For much a long communion tends To make us what we are. Even I Heaved my relief with a sigh.”

– Thee Prisoner of Chillon

The Indian Nobel Laureate, Rabindranath Tagore, says in his Reminiscences”, while comparing the lives of two birds – “The tame bird and “the free bird”.-

“The tame bird was in a cage, the free bird was in the forest.

They met when the time came, it was a decree off ate.

The free bird cries,O my love, let us fly, to the wood.’

The cage bird whispers, ‘come hither, let us both live in the cage’

Says the free bird, Among bars, where is there room to spread one’s wings.’

Alas! cries the cage bird, I should not know where to sit perched in the cage.

Thus, a man dehumanised by poverty cries to find out excuses to remain a slave even when he is freed from bondage. Freedom demands shouldering of responsibilities and a dehumanised person who has been demoralised and frustrated beyond the proper limit finds it an uphill task to take up the challenge of responsibilities and thus loses the chance of all progress and growth in life.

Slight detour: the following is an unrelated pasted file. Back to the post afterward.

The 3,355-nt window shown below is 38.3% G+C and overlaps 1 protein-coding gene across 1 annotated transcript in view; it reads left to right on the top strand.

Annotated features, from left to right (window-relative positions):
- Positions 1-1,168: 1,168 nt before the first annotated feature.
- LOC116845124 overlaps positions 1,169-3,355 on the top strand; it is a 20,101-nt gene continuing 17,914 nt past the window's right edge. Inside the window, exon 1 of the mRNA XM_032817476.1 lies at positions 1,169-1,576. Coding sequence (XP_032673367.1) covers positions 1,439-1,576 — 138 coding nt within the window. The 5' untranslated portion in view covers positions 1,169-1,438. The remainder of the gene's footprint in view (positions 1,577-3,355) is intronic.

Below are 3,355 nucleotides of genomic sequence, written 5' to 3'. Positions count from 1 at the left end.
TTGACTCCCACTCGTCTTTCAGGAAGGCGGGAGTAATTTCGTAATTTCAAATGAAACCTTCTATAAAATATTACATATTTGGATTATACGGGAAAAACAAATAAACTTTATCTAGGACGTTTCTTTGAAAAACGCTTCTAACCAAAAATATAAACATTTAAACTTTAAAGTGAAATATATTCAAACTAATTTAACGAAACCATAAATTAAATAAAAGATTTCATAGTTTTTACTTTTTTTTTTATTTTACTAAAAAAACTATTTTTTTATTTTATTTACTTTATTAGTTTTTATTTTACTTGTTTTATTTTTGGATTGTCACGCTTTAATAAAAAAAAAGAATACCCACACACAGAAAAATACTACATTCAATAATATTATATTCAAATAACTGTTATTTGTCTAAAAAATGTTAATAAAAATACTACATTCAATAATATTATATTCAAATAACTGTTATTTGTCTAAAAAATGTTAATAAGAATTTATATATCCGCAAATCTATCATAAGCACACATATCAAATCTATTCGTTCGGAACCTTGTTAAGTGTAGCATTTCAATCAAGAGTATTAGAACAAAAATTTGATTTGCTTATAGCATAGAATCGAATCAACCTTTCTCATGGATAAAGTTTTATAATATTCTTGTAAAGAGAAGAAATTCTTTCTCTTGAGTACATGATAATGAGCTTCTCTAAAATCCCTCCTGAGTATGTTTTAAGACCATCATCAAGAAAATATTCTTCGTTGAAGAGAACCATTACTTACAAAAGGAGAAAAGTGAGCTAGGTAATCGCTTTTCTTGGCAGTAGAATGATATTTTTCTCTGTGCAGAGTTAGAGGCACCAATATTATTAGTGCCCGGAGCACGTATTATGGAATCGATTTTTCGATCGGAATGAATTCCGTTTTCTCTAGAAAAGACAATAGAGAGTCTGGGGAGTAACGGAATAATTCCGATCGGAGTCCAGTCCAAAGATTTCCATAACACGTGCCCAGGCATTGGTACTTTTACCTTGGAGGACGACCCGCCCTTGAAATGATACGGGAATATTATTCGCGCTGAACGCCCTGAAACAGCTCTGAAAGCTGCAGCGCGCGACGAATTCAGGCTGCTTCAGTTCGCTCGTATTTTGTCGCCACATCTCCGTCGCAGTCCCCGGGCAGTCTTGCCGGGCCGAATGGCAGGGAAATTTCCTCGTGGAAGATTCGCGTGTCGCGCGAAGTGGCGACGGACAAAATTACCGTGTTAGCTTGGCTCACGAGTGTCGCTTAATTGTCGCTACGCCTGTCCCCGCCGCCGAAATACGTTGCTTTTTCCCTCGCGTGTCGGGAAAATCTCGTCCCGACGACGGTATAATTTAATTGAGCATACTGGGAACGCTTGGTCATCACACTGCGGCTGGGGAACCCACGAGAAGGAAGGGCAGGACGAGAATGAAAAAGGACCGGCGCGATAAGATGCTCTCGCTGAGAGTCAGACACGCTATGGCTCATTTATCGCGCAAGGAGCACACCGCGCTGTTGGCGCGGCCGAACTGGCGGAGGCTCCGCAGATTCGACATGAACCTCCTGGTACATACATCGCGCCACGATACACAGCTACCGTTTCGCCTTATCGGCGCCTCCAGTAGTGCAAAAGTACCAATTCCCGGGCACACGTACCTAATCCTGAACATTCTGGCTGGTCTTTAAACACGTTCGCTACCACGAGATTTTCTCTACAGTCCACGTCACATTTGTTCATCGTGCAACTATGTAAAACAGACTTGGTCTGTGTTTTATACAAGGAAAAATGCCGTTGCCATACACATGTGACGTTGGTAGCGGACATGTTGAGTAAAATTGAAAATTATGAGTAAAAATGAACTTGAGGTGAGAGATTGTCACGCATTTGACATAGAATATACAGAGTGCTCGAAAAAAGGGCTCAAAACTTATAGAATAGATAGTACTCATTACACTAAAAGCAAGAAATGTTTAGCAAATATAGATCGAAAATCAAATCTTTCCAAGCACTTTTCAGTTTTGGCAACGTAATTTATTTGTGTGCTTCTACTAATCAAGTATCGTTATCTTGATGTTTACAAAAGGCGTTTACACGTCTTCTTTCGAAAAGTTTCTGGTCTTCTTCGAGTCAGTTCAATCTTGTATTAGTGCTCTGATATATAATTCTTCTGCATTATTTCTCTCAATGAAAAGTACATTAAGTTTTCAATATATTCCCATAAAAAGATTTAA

In this respect, the fault lies also with the society and politicians and governments also all across the world. We daily read about suicides by workers, petty shopkeepers and farmers due to poverty. Sometimes, even a brilliant man who has been ignored by all concerned, can feel the burden of life too heavy and feel frustrated and longing to meet death.

Here is the case of Mrs. Bishwasi (60)who was married to Noel Toppo, who played hockey between 1960 to 1969. He was the member of the Indian hockey team that won the gold at the 1966 Bangkok Asian games.

John, Noel’s son, is a disillusioned man. He says that his father had dreamt of opening a hockey academy when he won the gold, but he dropped the idea for the lack of support. John does not want to pursue hockey, as he says, “Despite being an international player, my father could not lead a comfortable life.”